In addition, hydrotropes, for example ethanol, isopropyl alcohol or polyols, may be used to improve flow behavior. Suitable polyols preferably contain 2 to 15 carbon atoms and at least two hydroxyl groups. The polyols may contain other functional groups, more especially amino groups, or may be modified with nitrogen. Typical examples are
Suitable preservatives are, for example, phenoxyethanol, formaldehyde solution, parabens, pentanediol or sorbic acid and the other classes of compounds listed in Appendix 6, Parts A and B of the Kosmetikverordnung (“Cosmetics Directive”). Suitable insect repellents are N,N-diethyl-m-toluamide, pentane-1,2-diol or Insect Repellent 3535. A suitable self-tanning agent is dihydroxyacetone.
Suitable perfume oils are mixtures of natural and synthetic fragrances. Natural fragrances include the extracts of blossoms (lily, lavender, rose, jasmine, neroli, ylang-ylang), stems and leaves (geranium, patchouli, petitgrain), fruits (anise, coriander, caraway, juniper), fruit peel (bergamot, lemon, orange), roots (nutmeg, angelica, celery, cardamon, costus, iris, calmus), woods (pinewood, sandalwood, guaiac wood, cedarwood, rosewood), herbs and grasses (tarragon, lemon grass, sage, thyme), needles and branches (spruce, fir, pine, dwarf pine), resins and balsams (galbanum, elemi, benzoin, myrrh, olibanum, opoponax). Animal raw materials, for example civet and beaver, may also be used. Typical synthetic perfume compounds are products of the ester, ether, aldehyde, ketone, alcohol and hydrocarbon type. Examples of perfume compounds of the ester type are benzyl acetate, phenoxyethyl isobutyrate, p-tert.butyl cyclohexylacetate, linalyl acetate, dimethyl benzyl carbinyl acetate, phenyl ethyl acetate, linalyl benzoate, benzyl formate, ethylmethyl phenyl glycinate, allyl cyclohexyl propionate, styrallyl propionate and benzyl salicylate. Ethers include, for example, benzyl ethyl ether while aldehydes include, for example, the linear alkanals containing 8 to 18 carbon atoms, citral, citronellal, citronellyloxyacetaldehyde, cyclamen aldehyde, hydroxycitronellal, lilial and bourgeonal. Examples of suitable ketones are the ionones, α-isomethylionone and methyl cedryl ketone. Suitable alcohols are anethol, citronellol, eugenol, isoeugenol, geraniol, linalool, phenylethyl alcohol and terpineol. The hydrocarbons mainly include the terpenes and balsams. However, it is preferred to use mixtures of different perfume compounds which, together, produce an agreeable fragrance. Other suitable perfume oils are essential oils of relatively low volatility which are mostly used as aroma components. Examples are sage oil, chamomile oil, clove oil, melissa oil, mint oil, cinnamon leaf oil, lime-blossom oil, juniper berry oil, vetiver oil, olibanum oil, galbanum oil, labolanum oil and lavendin oil. The following are preferably used either individually or in the form of mixtures: bergamot oil, dihydromyrcenol, lilial, lyral, citronellol, phenylethyl alcohol, α-hexylcinnamaldehyde, geraniol, benzyl acetone, cyclamen aldehyde, linalool, Boisambrene Forte, Ambroxan, indole, hedione, sandelice, citrus oil, mandarin oil, orange oil, allylamyl glycolate, cyclovertal, lavendin oil, clary oil, β-damascone, geranium oil bourbon, cyclohexyl salicylate, Vertofix Coeur, Iso-E-Super, Fixolide NP, evernyl, iraldein gamma, phenylacetic acid, geranyl acetate, benzyl acetate, rose oxide, romillat, irotyl and floramat.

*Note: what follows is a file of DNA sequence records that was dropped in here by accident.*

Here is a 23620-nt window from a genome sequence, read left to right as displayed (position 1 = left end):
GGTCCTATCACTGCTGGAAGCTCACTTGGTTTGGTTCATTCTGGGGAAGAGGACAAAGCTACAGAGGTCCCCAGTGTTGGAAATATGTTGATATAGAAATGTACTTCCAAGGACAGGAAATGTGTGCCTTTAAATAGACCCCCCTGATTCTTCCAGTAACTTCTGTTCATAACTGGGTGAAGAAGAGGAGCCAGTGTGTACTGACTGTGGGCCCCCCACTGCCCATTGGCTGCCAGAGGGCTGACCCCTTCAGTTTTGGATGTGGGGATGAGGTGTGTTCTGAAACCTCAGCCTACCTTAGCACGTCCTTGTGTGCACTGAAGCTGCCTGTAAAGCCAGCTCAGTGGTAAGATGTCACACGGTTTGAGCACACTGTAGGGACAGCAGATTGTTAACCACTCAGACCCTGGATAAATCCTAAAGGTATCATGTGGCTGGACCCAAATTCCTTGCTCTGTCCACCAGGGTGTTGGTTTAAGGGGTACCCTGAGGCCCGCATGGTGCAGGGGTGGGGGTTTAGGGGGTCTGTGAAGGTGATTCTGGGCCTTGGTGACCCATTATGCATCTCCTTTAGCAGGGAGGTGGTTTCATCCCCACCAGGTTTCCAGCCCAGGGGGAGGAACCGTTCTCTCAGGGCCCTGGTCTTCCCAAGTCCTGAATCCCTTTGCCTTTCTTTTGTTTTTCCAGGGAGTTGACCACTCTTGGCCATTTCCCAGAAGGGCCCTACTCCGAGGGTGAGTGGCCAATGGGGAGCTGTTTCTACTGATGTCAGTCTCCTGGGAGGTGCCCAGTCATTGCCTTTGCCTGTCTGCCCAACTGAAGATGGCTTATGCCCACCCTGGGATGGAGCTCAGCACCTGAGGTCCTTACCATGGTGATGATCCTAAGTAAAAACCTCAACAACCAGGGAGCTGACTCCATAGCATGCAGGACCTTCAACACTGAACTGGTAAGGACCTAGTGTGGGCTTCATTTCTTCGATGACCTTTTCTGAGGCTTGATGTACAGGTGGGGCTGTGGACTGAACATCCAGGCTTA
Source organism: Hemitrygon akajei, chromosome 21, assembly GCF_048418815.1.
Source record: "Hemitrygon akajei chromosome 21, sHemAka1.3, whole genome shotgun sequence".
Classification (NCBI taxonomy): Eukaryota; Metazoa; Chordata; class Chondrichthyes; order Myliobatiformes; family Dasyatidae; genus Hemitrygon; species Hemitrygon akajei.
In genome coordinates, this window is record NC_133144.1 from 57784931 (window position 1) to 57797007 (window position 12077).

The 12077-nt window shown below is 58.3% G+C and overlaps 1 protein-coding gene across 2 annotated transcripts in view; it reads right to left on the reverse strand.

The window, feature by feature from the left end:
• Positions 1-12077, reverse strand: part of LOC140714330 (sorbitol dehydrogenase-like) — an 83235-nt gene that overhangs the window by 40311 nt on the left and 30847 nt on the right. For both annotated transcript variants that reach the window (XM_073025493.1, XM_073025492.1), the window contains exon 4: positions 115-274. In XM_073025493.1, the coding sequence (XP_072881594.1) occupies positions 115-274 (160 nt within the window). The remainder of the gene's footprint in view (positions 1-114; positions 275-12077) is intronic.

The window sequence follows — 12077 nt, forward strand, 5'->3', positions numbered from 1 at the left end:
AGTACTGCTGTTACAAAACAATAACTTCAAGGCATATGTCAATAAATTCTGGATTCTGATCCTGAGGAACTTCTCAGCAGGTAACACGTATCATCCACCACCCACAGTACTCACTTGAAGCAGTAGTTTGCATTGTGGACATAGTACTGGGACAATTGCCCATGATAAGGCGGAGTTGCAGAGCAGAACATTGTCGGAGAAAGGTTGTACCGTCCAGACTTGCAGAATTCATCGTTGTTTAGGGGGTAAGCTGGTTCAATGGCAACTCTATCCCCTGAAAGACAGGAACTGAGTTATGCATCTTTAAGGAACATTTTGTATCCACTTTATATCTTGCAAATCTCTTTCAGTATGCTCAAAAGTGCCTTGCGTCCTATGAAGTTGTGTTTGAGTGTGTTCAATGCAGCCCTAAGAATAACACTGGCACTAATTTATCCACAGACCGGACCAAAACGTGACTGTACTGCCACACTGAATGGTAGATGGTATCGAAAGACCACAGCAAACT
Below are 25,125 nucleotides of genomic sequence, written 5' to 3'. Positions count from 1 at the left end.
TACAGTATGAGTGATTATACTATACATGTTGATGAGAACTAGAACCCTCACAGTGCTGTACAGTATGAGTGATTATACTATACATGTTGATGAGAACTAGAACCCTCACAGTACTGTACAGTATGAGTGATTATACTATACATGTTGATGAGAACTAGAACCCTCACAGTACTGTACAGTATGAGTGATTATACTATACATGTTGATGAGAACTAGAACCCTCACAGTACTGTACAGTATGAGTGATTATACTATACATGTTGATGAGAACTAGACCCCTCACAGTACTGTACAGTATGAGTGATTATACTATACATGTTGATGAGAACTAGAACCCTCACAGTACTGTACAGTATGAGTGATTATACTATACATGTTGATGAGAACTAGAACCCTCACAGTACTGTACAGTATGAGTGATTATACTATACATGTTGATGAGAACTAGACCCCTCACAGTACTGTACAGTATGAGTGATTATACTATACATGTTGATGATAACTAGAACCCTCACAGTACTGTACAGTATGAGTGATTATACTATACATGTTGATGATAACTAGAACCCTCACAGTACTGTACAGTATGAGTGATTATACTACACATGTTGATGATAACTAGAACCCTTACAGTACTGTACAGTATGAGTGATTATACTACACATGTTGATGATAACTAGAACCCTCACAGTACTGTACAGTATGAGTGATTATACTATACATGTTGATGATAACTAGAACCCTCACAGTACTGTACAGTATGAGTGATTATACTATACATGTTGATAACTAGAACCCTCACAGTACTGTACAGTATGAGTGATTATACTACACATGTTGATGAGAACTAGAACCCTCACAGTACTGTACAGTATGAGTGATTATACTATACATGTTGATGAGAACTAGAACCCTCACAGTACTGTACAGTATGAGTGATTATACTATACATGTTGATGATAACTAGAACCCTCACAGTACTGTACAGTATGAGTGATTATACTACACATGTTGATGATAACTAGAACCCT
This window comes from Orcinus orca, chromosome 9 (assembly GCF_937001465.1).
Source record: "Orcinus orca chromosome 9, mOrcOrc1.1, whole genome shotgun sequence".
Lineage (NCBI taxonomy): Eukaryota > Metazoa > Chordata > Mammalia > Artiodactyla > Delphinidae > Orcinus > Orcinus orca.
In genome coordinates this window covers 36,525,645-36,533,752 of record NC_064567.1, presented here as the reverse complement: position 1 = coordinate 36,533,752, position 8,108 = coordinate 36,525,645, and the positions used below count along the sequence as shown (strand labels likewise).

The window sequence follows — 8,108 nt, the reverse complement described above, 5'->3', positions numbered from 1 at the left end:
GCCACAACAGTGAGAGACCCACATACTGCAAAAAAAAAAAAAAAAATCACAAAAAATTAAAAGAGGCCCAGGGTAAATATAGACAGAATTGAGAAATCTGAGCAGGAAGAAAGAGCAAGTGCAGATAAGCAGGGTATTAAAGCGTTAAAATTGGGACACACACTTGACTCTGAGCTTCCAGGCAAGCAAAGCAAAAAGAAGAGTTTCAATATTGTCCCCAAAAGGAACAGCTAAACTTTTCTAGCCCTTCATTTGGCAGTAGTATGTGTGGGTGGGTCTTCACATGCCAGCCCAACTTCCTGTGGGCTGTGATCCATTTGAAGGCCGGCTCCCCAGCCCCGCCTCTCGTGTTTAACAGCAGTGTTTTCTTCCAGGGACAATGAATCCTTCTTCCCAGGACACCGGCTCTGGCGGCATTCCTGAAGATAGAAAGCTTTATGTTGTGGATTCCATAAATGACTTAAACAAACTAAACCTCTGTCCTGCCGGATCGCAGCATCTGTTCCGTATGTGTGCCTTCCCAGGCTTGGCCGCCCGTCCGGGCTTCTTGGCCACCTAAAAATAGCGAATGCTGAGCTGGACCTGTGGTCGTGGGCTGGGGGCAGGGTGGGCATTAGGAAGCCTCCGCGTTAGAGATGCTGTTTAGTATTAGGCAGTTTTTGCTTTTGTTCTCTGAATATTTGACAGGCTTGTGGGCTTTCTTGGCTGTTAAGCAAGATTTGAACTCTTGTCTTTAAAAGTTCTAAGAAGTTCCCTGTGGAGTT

Suitable dyes are any of the substances suitable and approved for cosmetic purposes as listed, for example, in the publication “Kosmetische Färbemittel” of the Farbstoffkommission der Deutschen Forschungsgemeinschaft, Verlag Chemie, Weinheim, 1984, pages 81 to 106. These dyes are normally used in concentrations of 0.001 to 0.1% by weight, based on the mixture as a whole.
Typical examples of germ inhibitors are preservatives which act specifically against gram-positive bacteria such as, for example, 2,4,4′-trichloro-2′-hydroxydiphenyl ether, chlorhexidine (1,6-di-(4-chlorophenylbiguanido)-hexane) or TCC (3,4,4′-trichlorocarbanilide). Numerous perfumes and essential oils also have antimicrobial properties. Typical examples are the active substances eugenol, menthol and thymol in nettle, mint and thyme oil. An interesting natural deodorant is the terpene alcohol farnesol (3,7,11-trimethyl-2,6,10-dodecatrien-1-ol) which is present in linden blossom oil and which smells of lily-of-the-valley. Glycerol monolaurate has also been successfully used as a bacteriostatic agent. The percentage content of the additional germ inhibitors is normally about 0.1 to 2% by weight, based on the solids component of the formulations.